Cabernet Franc: The Underrated Jewel of the Loire Valley
The Loire Valley, renowned for its splendid chateaux, holds a very special place in my heart. Living in Paris in the 1990’s I spent many enjoyable week-ends at my good friend Béatrice’s family home in a tiny village, 15 miles from Anger. In fact it was during my first visit to their home in 1986 that I first discovered the red wines of the Loire.
The Loire Valley wine region is both large and diverse, comprising over 70 different appellations, which are dotted all along the valley of the river Loire.
While most people are familiar with the Loire’s white wines its red wines are still largely underrated outside of France. Perhaps, this is because they are typically characterized by delicacy, rather than power. Loire red wines are essentially about Cabernet Franc. Less tannic and more fragrant (think raspberry and lead pencil shavings) than Cabernet Sauvignon, it is often regarded as Cabernet Sauvignon’s little brother. However, Cabernet Franc along with Sauvignon Blanc are in fact the parents of Cabernet Sauvignon!
One of the many things I love about Loire red wines is that they are for enjoying now. No need to cellar for years before enjoying. Certainly, many of the wines can age, but for the most part they are light to medium bodied with smooth tannins, and packed with juicy red fruit. In short, perfect for spring and summer.
The most important Cabernet Franc appellations in the Loire are Anjou Rouge, Bourgueil, Chinon, Saumur Champigny, and St. Nicholas-de-Bourgueil. Of these Bourgueil and Chinon tend to be the more full-bodied, with firmer tannins and greater ageing potential.
Dry with refreshing acidity, Loire reds pair with many different dishes. The lighter styles, which can also be served slightly chilled, are perfect with cured meats, grilled rainbow trout, steamed white asparagus, Pad Thai and fresh goat cheese. The more full-bodied Bourgueil or Chinon extend to stuffed quail, lamb kebabs, pulled pork, grilled hamburger or eggplant Parmigiana.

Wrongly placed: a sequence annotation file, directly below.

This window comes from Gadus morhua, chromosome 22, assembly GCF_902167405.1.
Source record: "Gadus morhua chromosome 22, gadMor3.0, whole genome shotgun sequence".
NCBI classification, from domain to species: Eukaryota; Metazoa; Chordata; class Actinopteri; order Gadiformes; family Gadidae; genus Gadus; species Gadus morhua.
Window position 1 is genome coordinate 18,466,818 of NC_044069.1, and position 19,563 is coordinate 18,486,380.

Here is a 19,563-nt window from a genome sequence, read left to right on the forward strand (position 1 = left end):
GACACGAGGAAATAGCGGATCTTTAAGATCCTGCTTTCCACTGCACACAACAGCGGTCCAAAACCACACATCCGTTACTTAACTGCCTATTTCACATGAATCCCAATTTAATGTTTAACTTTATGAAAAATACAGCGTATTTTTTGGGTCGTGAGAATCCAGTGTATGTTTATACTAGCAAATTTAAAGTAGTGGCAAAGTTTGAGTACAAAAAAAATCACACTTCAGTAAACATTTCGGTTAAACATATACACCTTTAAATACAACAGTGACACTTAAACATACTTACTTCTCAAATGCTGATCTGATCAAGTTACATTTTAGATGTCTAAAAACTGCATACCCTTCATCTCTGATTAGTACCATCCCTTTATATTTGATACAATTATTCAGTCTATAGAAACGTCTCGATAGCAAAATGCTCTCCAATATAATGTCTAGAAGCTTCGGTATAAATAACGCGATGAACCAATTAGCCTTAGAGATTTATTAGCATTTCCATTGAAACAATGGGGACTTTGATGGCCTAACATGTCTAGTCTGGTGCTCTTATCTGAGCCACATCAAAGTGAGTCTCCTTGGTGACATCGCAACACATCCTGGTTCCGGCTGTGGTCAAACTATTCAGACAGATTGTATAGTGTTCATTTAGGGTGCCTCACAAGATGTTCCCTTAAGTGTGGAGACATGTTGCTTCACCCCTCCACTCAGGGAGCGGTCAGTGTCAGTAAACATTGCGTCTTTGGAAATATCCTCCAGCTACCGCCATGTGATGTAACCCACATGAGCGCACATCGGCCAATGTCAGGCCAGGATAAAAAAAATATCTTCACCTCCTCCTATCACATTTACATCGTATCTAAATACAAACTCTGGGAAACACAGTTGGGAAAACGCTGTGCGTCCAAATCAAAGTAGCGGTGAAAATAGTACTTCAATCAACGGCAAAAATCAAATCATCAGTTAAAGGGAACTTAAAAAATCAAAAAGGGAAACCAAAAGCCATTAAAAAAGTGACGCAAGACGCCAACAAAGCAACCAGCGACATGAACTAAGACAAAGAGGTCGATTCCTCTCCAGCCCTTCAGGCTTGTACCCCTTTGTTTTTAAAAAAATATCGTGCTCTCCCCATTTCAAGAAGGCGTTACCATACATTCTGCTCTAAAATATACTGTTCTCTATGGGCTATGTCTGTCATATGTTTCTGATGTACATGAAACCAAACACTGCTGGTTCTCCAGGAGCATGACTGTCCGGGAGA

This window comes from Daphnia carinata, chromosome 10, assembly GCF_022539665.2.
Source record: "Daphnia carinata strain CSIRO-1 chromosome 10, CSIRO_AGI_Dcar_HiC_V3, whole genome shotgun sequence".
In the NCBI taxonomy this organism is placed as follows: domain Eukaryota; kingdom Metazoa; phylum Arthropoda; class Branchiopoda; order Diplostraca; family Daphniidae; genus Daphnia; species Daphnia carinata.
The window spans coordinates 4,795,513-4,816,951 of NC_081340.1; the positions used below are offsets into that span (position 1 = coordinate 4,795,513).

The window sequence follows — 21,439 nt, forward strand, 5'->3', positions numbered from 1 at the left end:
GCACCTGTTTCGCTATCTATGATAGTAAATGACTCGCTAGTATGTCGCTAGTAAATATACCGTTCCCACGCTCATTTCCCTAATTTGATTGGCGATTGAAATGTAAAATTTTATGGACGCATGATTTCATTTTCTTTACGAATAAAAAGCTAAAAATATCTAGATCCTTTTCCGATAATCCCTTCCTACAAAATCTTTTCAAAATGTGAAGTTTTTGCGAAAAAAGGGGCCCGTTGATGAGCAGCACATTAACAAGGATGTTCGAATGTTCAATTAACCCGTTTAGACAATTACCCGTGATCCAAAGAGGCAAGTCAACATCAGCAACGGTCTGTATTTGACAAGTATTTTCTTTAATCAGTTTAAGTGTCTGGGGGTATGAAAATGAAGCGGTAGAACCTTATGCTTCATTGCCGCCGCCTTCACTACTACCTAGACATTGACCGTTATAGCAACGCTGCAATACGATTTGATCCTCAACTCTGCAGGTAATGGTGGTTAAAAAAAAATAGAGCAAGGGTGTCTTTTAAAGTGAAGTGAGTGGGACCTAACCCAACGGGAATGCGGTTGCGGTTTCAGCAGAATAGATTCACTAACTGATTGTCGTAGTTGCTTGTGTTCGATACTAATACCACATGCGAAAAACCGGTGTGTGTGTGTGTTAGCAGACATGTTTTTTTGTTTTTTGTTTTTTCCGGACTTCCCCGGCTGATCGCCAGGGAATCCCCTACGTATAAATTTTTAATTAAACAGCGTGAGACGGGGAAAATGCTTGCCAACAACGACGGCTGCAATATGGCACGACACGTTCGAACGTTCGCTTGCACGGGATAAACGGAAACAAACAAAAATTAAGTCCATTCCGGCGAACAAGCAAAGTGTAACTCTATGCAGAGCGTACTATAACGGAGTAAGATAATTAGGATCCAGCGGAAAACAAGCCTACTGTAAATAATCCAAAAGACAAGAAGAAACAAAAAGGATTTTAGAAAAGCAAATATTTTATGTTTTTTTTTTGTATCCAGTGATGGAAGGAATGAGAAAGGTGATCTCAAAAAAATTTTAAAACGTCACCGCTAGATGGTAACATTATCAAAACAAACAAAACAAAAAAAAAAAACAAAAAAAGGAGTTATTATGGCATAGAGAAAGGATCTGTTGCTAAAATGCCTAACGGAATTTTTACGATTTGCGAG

Hopefully I’ve whetted your appetite! So here are some great Loire reds that I’ve tried recently.
• Domaine de Montgilet, Anjou Rouge 2006 – $12. 100% Cabernet Franc. Packed with youthful red fruit, raspberries, blackcurrants and even some floral notes. Light-bodied, dry and smooth with a delightful spicy finish.
• Clos Roche Blanche, Cuvee Pif, Touraine, 2006 – $14. Cabernet Franc and Malbec (locally known as Cot). Medium-bodied. Brimming with ripe red and black fruits, raspberry, cherry and boysenberry with lots of peppery spice.
• Domaine de Beauséjour, Chinon 2006 $16. – Shows lots of bright juicy fruit with hints of greet pepper, cinnamon and tobacco. Medium bodied.
• Bourgueil “Franc de Pied”, Breton 2005 – $22. Made from ungrafted vines. Full of ripe berry fruit. Pretty with some floral and spicy notes.
Stores that carry a good selection of Loire reds include:
• Pennsylvania Liquor Control Board (PA)
• Astor Wines (Manhattan, NY)
• Winerz.com (Orange, CA) – web only
• Chambers Street Wines (Manhattan, NY)
• Beltramos (Menlo Park, CA)
• Vineyard Gate Cellars (Millbrae, CA)
• Total Wine & More (various cities, FL)
• Sam’s Wine & Spirits (Chicago, IL)
• Grapes of Norwalk (Norwalk, CT)
• 56 degree Wine (Bernardsville, NJ)
So until next week, enjoy some interesting Loire reds!
State Shipping Laws
Each week we will cover a different state.
California – Direct shipping is allowed in California. In 2005 Governor Arnold Schwarzenegger converted California’s reciprocal shipping laws to a permit system. Effective from January 1, 2006 any licensed winery in the United States can ship to consumers in California. There are no volume limits under the new law.
For more information on wine shipping in California go www.abc.ca.gov and, for more information on Direct Shipping of wine throughout the United States visit Wine Institute, Free the Grapes or Ship Compliant.